The CCC Fellowship program aims to strengthen the engagement among students, faculty, conservation practitioners and stakeholders by promoting collaborative research, education, and action on critical issues in conservation and livelihoods tied to the land around the world.
Awards in this round included two team fellowships, one faculty fellowship, three practitioner fellowships, and three graduate student fellowships. These fellowships represent the seventh cohort of CCC fellows since the program’s inception. Fellows in this cohort will work in Belize and India as well as Alaska, New York, Puerto Rico and a number of communities throughout Colorado.
Their projects will address human dimensions of agroforestry, how indigenous knowledge can be used to address threats to subsistence livelihoods and environmental changes as well as connecting indigenous scientists through formal networks, funding opportunities for energy efficiency and renewable energy in rural communities, facilitating workshops to develop land-use planning tools, a partnership between a community supported agriculture farm and a cattle ranch, identifying the potential for reclaimed water to be used for crops destined for our plates, conservation engagement through citizen science, and addressing human wildlife conflicts.
The seventh cohort of CCC fellows includes:
Kenny Cal, Ya’axché Conservation Trust’s Community Outreach and Livelihoods Program Director, along with Lee McLoughlin, Ya’axché’s Protected Areas Program Director and Sarah McCarthy and Angelia Lane, both graduate students in the Conservation Leadership Through Learning program at CSU, advised by team member Jennifer Solomon, Assistant Professor of Human Dimensions of Natural Resources
Darcie Warden, the State Director for the 501(c)(3) non-profit Alaska Wilderness League with Professor Paul Evangelista of the Natural Resource Ecology Laboratory and Department of Ecosystem Science and Sustainability and Matt Luizza, doctoral candidate in the Graduate Degree Program in Ecology at CSU.
Cary Weiner, Energy Specialist with CSU Extension and Director of CSU’s Rural Energy Center.
Heidi Krester, Livelihoods & Conservation Coordinator, North America Program for the Wildlife Conservation Society. Krester will collaborate with CSU faculty affiliate Sarah Reed and Assistant Professor Liba Pejchar.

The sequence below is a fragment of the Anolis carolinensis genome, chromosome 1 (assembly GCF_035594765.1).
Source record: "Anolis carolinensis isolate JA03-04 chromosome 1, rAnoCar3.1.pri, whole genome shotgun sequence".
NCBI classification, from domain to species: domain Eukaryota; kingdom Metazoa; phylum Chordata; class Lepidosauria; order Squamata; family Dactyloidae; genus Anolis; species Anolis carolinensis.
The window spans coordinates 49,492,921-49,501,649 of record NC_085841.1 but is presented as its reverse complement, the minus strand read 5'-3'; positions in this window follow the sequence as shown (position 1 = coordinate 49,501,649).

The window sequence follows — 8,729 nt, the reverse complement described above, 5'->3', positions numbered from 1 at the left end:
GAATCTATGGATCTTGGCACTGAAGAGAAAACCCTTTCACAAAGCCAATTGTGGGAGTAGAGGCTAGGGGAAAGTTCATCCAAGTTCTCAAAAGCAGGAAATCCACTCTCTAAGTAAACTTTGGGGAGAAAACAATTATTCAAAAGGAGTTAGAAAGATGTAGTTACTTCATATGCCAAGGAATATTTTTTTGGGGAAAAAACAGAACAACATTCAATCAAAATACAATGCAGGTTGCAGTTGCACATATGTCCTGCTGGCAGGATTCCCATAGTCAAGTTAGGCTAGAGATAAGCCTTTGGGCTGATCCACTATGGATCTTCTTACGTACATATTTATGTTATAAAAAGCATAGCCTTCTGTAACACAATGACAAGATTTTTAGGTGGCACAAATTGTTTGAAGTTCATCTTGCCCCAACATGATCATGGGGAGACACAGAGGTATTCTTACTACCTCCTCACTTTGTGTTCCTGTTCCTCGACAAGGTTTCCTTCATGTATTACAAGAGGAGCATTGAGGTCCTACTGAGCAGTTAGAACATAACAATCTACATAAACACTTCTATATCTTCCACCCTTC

Michael Baute, co-owner of Spring Kite Farms who is collaborating with former Collaborative Conservation Fellow David Jessup of the Sylvan Dale Guest Ranch.
Shannon Spurlock, Director of Public Affairs and Policy at Denver Urban Gardens in Denver.
Graduate student fellowships
Cooper Marie Farr, graduate student in the Graduate Degree Program in Ecology. She is co-advised by Assistant Professor Pejchar, of the Fish, Wildlife and Conservation Biology Department, and Reed, an Associate Conservation Scientist with the Wildlife Conservation Society.
Dominique David-Chavez, a graduate student in Human Dimensions of Natural Resources, advised by Associate Professor Michael Gavin.
Rekha Warrier, doctoral student with the Graduate Degree Program in Ecology, from the Fish Wildlife and Conservation Biology Department, advised by Professor Barry Noon.
Kenny Cal’s team is focused on aiding community farmers engaged in agroforestry in assessing the human impacts of their industry in the Maya Golden Landscape, an ecologically important corridor in Southern Belize.
Darcie Warden’s team will work to identify threats to subsistence livelihoods in interior Alaska through the engagement of indigenous communities and utilizing their knowledge and perceptions about environmental changes occurring across the region, important ecosystem services provided by the landscape and threats posed to indigenous ways of life. Another project aimed at indigenous knowledge is David-Chavez’s project to provide her Taíno tribal community with a much needed resource by establishing a formal network to support Indigenous scholars, conservation practitioners, and educators currently engaged in projects involving indigenous science knowledge.
Weiner plans to use his fellowship to identify specific funding, financing, and workforce development opportunities for energy efficiency and renewable energy in rural Colorado communities.
Kretser is planning and facilitating a workshop that will generate land-use planning tools to deliver to targeted communities in northern New York state that are poised to protect critical natural resources on private lands and support livelihoods dependent on forestry, agriculture, tourism and recreation.
Baute intends to collaborate with Jessup of the Sylvan Dale Guest Ranch to run a one year pilot program (eventually aimed at the establishment of a 40-year lease agreement) in which Spring Kite Farm’s vegetable CSA and pasture grazing system would be integrated into Sylvan Dale’s intensely-planned grazing system for beef cattle, building fertility through multi-species grazing. Also within the agricultural realm is Spurlock’s project to understand the strengths, weaknesses, and possibilities afforded when reclaimed water is used for edible crops for human consumption in Colorado.
Farr is collaborating with the City of Fort Collins’ Nature in the City initiative to develop and implement a citizen science program for the ecological monitoring of birds and butterflies in natural areas throughout the city.
Warrier is helping State Forest Department managers and the World Wildlife Fund develop a conflict mitigation plan and conflict risk map for the Central Terai Landscape, a globally significant tiger conservation area in India, aimed at addressing issues between local people and tigers in the area.
Find more information about the Center for Collaborative Conservation and the Fellowship program here.